|Band feels best when itís feeling the blues
Blues Defenders have been making mundane Mondays good nights to hit the town for music
In order to truly understand the artistry of the Blues Defenders, one must go back in time about 150 years to Clarksdale, Miss., where the air was filled with the sounds of gospel and work music. Because the cotton gin put so many families out of work, recently freed slaves made their way up to Chicago, taking with them their voices and the tradition of old blues music. What were once simple acoustic performances on the family porch had meshed with the amplifiers of the city.
“What blues does is that when you’re singing it, it talks about the blues, but also when you’re listening to it, it cures the blues,” explains Donny Mederos, bassist for the band, which has been around for about 10 years. “So you’re sharing a spiritual moment with people.”
While living in Alameda County, Mederos hit it off at a jam session one night in Brentwood with Mike Rippee and Jeff Piche, who would later become the drums and voice of the band. They were then joined by Matt Silva on guitar and Bruce Gordon on keyboard and relocated to Cotati. Although they play traditional blues music, they do not consider themselves a nostalgia group, as their goal is to bring a new approach to familiar classics.
“People could come here from the worst day ever: their car is repossessed, got into an argument with their wife. They get in here, they start dancing a little bit, and it all goes away.”
Mederos stresses that blues, because of the popularity of race records in Europe, is considered the inspiration for Rock ‘n Roll, and Rhythm and Blues, as many of the genre’s most notable fans included the Rolling Stones, The Beatles and Elvis Presley.
No shortage of venues
Venues are plentiful in Sonoma County. With up to three gigs a week, the Blues Defenders can be found playing at local bars such as the Tradewinds and Last Day Saloon, wineries and downtown festivals, such as the Aug. 21 Downtown Healdsburg Festival.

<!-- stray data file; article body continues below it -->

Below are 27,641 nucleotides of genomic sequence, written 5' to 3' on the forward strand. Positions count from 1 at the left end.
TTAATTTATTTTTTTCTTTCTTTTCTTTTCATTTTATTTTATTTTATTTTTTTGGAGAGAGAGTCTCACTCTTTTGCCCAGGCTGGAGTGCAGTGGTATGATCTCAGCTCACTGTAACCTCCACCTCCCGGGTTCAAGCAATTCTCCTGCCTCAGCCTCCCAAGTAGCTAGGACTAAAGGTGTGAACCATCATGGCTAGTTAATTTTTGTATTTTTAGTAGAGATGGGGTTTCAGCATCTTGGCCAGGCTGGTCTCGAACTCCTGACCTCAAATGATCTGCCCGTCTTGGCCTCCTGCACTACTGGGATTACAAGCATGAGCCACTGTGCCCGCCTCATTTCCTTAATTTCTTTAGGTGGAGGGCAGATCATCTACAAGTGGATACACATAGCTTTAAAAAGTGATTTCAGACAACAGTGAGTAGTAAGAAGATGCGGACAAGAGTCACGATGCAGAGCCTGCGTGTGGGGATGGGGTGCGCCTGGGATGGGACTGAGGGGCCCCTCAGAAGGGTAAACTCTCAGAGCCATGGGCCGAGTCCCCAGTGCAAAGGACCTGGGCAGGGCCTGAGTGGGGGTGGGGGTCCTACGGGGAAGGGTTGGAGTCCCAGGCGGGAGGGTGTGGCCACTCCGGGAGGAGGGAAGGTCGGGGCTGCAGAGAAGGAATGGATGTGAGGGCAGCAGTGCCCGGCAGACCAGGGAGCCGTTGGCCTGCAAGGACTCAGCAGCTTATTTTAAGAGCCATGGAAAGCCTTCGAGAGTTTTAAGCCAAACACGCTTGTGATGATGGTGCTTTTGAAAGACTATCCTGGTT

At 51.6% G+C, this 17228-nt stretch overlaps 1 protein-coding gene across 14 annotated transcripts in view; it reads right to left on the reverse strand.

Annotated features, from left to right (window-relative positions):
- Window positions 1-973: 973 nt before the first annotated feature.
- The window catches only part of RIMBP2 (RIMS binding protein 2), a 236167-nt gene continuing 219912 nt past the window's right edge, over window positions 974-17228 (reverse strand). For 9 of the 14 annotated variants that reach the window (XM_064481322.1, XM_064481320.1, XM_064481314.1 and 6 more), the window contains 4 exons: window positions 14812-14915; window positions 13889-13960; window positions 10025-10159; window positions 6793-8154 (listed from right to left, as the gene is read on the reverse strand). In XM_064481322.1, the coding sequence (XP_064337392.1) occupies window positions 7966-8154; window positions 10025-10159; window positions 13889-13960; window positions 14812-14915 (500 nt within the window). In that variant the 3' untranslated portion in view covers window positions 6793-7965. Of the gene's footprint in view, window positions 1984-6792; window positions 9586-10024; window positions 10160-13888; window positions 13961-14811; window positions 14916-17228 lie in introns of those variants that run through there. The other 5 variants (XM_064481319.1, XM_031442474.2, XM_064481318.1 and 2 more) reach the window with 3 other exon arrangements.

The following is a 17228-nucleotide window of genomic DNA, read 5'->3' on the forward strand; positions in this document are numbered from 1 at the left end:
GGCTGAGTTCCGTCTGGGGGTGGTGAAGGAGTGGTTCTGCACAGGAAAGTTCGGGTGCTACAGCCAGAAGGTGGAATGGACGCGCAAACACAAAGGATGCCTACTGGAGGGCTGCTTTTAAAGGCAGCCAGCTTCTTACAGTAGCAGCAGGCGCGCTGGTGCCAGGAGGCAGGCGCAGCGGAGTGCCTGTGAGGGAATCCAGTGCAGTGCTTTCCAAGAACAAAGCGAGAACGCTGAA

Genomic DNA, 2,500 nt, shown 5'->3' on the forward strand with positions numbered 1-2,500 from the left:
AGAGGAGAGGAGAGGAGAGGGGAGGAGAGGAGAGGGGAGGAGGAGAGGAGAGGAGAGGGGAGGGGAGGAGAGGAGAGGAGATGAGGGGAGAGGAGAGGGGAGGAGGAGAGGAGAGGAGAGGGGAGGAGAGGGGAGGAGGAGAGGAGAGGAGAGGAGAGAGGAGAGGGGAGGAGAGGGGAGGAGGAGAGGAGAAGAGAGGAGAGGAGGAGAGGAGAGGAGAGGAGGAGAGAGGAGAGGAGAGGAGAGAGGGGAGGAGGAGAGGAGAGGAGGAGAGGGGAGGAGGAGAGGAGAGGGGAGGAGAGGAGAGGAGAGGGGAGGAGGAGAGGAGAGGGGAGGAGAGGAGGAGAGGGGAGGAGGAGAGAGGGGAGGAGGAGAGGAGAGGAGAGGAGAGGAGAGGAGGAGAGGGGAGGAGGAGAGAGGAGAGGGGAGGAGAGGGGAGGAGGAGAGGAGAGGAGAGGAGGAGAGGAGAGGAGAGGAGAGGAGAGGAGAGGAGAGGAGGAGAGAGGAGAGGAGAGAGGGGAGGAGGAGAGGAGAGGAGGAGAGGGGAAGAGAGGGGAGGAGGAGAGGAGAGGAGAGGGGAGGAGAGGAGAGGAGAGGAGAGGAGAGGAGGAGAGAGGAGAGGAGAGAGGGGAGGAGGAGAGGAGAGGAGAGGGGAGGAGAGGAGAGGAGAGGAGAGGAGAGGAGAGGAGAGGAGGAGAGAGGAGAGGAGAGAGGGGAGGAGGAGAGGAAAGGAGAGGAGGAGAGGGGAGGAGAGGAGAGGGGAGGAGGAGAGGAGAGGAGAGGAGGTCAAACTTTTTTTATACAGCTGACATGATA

About 30 percent of their songs are originals, while some favorite covers include “Walking the Dog” and “Unchain My Heart.”
“We want to play songs that people know, because we are entertainers. We want people to dance real quick,” Mederos says, describing the intimate relationship an audience will often experience among blues performers. “Really, what we’re trying to do is play a few songs to experiment around to find something that works for everybody. That’s the first thing you’ve got to do, is change people’s emotional states.”
Notable names on the mic
A prime example of this phenomenon is during Monday night’s Pro Jam at the Tradewinds, a jam session that works best because of its strong foundation as well as weekly well-known guest singers. Some visiting names include: Kenny Neil, Pat Wilder, Zakiya Hooker, Ron Thompson, Danielle Castro, Alvin Bishop and Johnny Rawls to whom the Blues Defenders is the official west coast touring band.
Having managed to turn the worst night of the week into a local favorite, Pro Jam is about creating a friendly family-like atmosphere in a familiar local bar setting. Casting the right jam group is a task akin to a chemistry experiment, as the bassist states a weak rhythm section has often destroyed the mood of an entire room. Just three years old, the carefree and lively Mondays began when he recognized a need for a high-quality jam session with a core band to stabilize those off-nights.
Involving the crowd
“People like to be involved,” Mederos concludes, describing how Piche will often break the common rhetoric of performance by entering the crowd and sharing his microphone with audience members. “Anything to get the them going; that’s really old gospel kind of stuff. It makes it feel like the really old village type of thing.”
There is a clear intimacy initiated in blues, a tradition this band exemplifies through its productions. As the name implies, the Blues Defenders stand for keeping the much-loved and historically significant genre alive yet relatable and fresh to a younger audience as well. Most of all, though, their music is about reaching out and altering the listener’s emotions.
“That’s why we have cave paintings and stuff. To go out there, look at it and feel somebody else’s soul who created that.”